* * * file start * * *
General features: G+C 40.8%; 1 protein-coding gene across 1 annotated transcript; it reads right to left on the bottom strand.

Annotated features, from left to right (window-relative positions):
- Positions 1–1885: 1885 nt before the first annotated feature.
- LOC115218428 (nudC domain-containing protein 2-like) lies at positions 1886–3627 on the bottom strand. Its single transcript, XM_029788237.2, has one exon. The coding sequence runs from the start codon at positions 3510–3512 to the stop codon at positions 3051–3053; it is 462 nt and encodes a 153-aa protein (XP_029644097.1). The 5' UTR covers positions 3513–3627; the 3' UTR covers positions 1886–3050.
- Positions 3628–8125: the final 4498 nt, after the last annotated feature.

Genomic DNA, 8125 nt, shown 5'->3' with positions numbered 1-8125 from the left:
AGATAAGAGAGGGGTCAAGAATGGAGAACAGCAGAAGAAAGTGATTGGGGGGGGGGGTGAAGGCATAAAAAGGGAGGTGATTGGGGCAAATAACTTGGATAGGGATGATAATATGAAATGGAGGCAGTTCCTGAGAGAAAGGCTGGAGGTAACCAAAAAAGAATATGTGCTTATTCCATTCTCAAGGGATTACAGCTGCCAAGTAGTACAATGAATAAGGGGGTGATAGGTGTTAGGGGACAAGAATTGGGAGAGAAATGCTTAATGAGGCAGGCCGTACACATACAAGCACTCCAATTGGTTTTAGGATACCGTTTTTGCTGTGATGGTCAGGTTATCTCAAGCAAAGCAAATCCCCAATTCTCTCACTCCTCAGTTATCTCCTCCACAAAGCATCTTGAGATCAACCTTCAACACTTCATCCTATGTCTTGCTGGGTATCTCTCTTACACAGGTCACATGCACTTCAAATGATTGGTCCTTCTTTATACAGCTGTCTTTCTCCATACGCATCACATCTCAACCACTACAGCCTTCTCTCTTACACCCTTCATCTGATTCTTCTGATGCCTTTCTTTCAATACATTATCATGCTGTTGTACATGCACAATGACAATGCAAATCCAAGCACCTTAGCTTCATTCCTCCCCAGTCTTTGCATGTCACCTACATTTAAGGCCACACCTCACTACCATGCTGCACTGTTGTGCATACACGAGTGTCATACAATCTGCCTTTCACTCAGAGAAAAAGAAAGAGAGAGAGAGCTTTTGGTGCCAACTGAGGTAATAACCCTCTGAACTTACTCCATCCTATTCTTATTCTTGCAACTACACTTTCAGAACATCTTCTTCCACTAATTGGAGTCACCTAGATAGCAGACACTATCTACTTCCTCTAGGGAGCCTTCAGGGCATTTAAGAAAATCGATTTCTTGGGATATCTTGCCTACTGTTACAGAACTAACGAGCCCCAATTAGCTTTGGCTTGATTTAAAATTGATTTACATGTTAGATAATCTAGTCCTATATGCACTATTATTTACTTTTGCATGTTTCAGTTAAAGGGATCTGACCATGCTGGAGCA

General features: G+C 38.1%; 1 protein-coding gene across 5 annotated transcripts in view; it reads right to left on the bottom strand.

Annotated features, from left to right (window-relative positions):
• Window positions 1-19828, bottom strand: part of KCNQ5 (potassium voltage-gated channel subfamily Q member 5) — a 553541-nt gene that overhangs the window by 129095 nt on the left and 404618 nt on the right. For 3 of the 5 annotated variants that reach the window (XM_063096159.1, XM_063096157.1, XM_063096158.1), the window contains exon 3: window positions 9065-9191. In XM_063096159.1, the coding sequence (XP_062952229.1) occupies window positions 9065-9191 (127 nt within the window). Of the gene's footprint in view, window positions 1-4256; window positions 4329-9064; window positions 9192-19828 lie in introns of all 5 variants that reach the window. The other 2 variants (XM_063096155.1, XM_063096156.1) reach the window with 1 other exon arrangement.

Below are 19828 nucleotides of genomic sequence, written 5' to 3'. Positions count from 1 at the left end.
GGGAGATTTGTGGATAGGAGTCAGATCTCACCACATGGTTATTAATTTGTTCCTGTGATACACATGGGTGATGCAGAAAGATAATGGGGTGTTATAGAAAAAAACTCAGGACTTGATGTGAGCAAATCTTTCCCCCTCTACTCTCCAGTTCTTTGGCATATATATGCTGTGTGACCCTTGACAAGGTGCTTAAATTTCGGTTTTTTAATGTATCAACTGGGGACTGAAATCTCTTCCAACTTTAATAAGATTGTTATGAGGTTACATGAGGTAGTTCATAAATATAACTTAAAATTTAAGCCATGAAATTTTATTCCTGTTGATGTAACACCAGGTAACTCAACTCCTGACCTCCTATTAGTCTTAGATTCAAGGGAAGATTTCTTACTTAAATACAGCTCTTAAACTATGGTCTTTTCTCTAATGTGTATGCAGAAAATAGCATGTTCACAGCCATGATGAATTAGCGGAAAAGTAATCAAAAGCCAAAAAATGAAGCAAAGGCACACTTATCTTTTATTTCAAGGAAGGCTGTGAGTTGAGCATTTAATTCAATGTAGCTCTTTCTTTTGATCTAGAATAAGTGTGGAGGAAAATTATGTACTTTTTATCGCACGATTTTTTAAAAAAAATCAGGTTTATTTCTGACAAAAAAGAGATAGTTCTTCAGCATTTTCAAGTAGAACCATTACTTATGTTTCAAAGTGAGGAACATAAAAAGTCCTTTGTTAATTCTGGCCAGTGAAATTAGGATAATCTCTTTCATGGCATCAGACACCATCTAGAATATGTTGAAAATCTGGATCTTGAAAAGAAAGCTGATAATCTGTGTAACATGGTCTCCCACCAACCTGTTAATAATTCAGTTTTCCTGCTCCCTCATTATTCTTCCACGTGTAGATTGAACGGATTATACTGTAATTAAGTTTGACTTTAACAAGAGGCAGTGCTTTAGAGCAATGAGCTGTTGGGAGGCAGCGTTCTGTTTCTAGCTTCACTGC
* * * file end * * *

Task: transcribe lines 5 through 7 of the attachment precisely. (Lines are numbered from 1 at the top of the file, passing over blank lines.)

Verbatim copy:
- Positions 3628–8125: the final 4498 nt, after the last annotated feature.

Genomic DNA, 8125 nt, shown 5'->3' with positions numbered 1-8125 from the left:
AGATAAGAGAGGGGTCAAGAATGGAGAACAGCAGAAGAAAGTGATTGGGGGGGGGGGTGAAGGCATAAAAAGGGAGGTGATTGGGGCAAATAACTTGGATAGGGATGATAATATGAAATGGAGGCAGTTCCTGAGAGAAAGGCTGGAGGTAACCAAAAAAGAATATGTGCTTATTCCATTCTCAAGGGATTACAGCTGCCAAGTAGTACAATGAATAAGGGGGTGATAGGTGTTAGGGGACAAGAATTGGGAGAGAAATGCTTAATGAGGCAGGCCGTACACATACAAGCACTCCAATTGGTTTTAGGATACCGTTTTTGCTGTGATGGTCAGGTTATCTCAAGCAAAGCAAATCCCCAATTCTCTCACTCCTCAGTTATCTCCTCCACAAAGCATCTTGAGATCAACCTTCAACACTTCATCCTATGTCTTGCTGGGTATCTCTCTTACACAGGTCACATGCACTTCAAATGATTGGTCCTTCTTTATACAGCTGTCTTTCTCCATACGCATCACATCTCAACCACTACAGCCTTCTCTCTTACACCCTTCATCTGATTCTTCTGATGCCTTTCTTTCAATACATTATCATGCTGTTGTACATGCACAATGACAATGCAAATCCAAGCACCTTAGCTTCATTCCTCCCCAGTCTTTGCATGTCACCTACATTTAAGGCCACACCTCACTACCATGCTGCACTGTTGTGCATACACGAGTGTCATACAATCTGCCTTTCACTCAGAGAAAAAGAAAGAGAGAGAGAGCTTTTGGTGCCAACTGAGGTAATAACCCTCTGAACTTACTCCATCCTATTCTTATTCTTGCAACTACACTTTCAGAACATCTTCTTCCACTAATTGGAGTCACCTAGATAGCAGACACTATCTACTTCCTCTAGGGAGCCTTCAGGGCATTTAAGAAAATCGATTTCTTGGGATATCTTGCCTACTGTTACAGAACTAACGAGCCCCAATTAGCTTTGGCTTGATTTAAAATTGATTTACATGTTAGATAATCTAGTCCTATATGCACTATTATTTACTTTTGCATGTTTCAGTTAAAGGGATCTGACCATGCTGGAGCA